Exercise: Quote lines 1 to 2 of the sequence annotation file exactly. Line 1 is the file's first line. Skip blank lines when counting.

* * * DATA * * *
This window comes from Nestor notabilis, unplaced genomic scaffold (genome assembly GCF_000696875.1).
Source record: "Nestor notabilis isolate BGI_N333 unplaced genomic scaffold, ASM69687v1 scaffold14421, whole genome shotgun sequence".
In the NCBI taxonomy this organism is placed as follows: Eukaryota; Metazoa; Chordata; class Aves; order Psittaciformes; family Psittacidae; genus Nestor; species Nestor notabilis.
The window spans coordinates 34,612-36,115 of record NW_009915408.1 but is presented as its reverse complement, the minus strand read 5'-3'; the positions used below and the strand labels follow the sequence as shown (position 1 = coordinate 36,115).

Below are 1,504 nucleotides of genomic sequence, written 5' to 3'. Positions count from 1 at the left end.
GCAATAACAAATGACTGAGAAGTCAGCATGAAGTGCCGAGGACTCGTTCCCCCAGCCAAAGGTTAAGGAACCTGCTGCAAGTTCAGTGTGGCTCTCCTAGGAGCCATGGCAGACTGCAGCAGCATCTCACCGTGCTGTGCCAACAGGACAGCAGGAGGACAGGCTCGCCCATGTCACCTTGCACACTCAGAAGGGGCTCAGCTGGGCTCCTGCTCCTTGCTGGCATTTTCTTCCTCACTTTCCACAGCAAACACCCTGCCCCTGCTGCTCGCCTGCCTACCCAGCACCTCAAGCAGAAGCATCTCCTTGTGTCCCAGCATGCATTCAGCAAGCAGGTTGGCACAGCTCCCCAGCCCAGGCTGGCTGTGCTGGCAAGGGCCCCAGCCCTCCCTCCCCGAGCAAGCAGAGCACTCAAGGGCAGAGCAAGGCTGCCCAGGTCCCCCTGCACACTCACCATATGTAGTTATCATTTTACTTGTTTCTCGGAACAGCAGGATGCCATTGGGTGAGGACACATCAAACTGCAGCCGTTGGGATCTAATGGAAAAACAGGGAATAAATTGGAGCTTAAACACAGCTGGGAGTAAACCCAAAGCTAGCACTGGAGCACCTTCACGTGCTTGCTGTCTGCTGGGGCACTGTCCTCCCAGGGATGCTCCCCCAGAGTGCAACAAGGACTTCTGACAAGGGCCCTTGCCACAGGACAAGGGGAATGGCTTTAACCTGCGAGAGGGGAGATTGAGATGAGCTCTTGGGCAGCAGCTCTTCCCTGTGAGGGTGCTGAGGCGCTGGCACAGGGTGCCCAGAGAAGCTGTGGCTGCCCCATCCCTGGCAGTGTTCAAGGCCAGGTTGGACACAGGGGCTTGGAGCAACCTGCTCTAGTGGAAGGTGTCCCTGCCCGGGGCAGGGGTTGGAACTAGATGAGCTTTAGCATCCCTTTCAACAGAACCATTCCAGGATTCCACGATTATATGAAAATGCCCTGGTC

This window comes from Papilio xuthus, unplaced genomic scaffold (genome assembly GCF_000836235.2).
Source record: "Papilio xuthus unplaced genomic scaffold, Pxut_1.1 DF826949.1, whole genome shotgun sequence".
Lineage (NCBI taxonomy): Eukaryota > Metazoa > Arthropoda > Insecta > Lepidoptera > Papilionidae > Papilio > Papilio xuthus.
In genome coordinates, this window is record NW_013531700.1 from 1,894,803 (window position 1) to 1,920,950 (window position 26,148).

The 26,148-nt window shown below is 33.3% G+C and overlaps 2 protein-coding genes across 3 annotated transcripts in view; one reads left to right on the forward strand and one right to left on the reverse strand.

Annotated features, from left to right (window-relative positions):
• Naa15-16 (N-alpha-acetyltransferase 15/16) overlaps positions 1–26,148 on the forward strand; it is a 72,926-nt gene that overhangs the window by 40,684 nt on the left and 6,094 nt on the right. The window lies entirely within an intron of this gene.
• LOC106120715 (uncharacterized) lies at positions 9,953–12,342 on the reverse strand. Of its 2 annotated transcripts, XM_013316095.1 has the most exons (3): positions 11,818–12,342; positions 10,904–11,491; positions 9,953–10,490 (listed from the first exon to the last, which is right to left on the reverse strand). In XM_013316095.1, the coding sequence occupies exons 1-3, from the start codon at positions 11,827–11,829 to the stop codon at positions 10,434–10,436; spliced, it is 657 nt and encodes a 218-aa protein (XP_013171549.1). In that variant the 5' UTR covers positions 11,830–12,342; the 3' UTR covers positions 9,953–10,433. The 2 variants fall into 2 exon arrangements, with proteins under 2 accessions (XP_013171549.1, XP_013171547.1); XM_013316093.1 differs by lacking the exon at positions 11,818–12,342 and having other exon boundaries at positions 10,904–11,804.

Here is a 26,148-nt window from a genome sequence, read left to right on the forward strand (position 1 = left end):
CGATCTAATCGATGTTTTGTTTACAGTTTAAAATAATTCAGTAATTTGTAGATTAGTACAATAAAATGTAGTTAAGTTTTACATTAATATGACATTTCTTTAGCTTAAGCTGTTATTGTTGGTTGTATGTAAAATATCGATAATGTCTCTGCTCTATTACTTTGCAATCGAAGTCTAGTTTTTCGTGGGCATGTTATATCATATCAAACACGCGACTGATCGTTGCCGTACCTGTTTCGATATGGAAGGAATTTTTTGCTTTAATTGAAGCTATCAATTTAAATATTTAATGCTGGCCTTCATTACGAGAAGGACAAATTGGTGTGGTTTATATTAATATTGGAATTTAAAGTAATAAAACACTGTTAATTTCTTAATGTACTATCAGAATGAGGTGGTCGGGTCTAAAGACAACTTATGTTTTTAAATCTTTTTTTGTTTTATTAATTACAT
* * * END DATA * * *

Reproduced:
This window comes from Nestor notabilis, unplaced genomic scaffold (genome assembly GCF_000696875.1).
Source record: "Nestor notabilis isolate BGI_N333 unplaced genomic scaffold, ASM69687v1 scaffold14421, whole genome shotgun sequence".